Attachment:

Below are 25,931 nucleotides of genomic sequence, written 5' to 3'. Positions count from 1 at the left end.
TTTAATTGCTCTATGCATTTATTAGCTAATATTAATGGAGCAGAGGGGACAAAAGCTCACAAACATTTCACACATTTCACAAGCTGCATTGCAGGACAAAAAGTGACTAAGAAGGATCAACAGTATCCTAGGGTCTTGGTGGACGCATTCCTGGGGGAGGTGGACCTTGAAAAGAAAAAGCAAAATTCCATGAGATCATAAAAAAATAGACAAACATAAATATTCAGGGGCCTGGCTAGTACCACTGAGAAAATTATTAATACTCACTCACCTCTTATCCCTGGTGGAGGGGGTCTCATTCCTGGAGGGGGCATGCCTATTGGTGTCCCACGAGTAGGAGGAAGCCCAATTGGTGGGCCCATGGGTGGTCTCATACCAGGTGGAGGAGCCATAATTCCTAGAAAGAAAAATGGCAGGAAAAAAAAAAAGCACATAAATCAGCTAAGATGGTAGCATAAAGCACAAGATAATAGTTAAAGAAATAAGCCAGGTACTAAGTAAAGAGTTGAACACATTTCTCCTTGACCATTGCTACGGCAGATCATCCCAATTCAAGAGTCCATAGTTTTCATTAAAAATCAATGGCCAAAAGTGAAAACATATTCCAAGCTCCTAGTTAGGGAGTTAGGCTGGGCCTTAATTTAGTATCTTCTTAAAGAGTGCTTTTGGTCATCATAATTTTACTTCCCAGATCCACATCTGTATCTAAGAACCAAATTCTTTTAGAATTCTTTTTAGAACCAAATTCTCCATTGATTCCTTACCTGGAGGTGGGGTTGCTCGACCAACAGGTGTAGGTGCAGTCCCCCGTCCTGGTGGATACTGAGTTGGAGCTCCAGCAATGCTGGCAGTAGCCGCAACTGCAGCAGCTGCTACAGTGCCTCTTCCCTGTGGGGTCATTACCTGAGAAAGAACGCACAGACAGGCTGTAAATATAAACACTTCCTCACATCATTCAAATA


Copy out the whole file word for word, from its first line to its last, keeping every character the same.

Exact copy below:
Below are 25,931 nucleotides of genomic sequence, written 5' to 3'. Positions count from 1 at the left end.
TTTAATTGCTCTATGCATTTATTAGCTAATATTAATGGAGCAGAGGGGACAAAAGCTCACAAACATTTCACACATTTCACAAGCTGCATTGCAGGACAAAAAGTGACTAAGAAGGATCAACAGTATCCTAGGGTCTTGGTGGACGCATTCCTGGGGGAGGTGGACCTTGAAAAGAAAAAGCAAAATTCCATGAGATCATAAAAAAATAGACAAACATAAATATTCAGGGGCCTGGCTAGTACCACTGAGAAAATTATTAATACTCACTCACCTCTTATCCCTGGTGGAGGGGGTCTCATTCCTGGAGGGGGCATGCCTATTGGTGTCCCACGAGTAGGAGGAAGCCCAATTGGTGGGCCCATGGGTGGTCTCATACCAGGTGGAGGAGCCATAATTCCTAGAAAGAAAAATGGCAGGAAAAAAAAAAAGCACATAAATCAGCTAAGATGGTAGCATAAAGCACAAGATAATAGTTAAAGAAATAAGCCAGGTACTAAGTAAAGAGTTGAACACATTTCTCCTTGACCATTGCTACGGCAGATCATCCCAATTCAAGAGTCCATAGTTTTCATTAAAAATCAATGGCCAAAAGTGAAAACATATTCCAAGCTCCTAGTTAGGGAGTTAGGCTGGGCCTTAATTTAGTATCTTCTTAAAGAGTGCTTTTGGTCATCATAATTTTACTTCCCAGATCCACATCTGTATCTAAGAACCAAATTCTTTTAGAATTCTTTTTAGAACCAAATTCTCCATTGATTCCTTACCTGGAGGTGGGGTTGCTCGACCAACAGGTGTAGGTGCAGTCCCCCGTCCTGGTGGATACTGAGTTGGAGCTCCAGCAATGCTGGCAGTAGCCGCAACTGCAGCAGCTGCTACAGTGCCTCTTCCCTGTGGGGTCATTACCTGAGAAAGAACGCACAGACAGGCTGTAAATATAAACACTTCCTCACATCATTCAAATA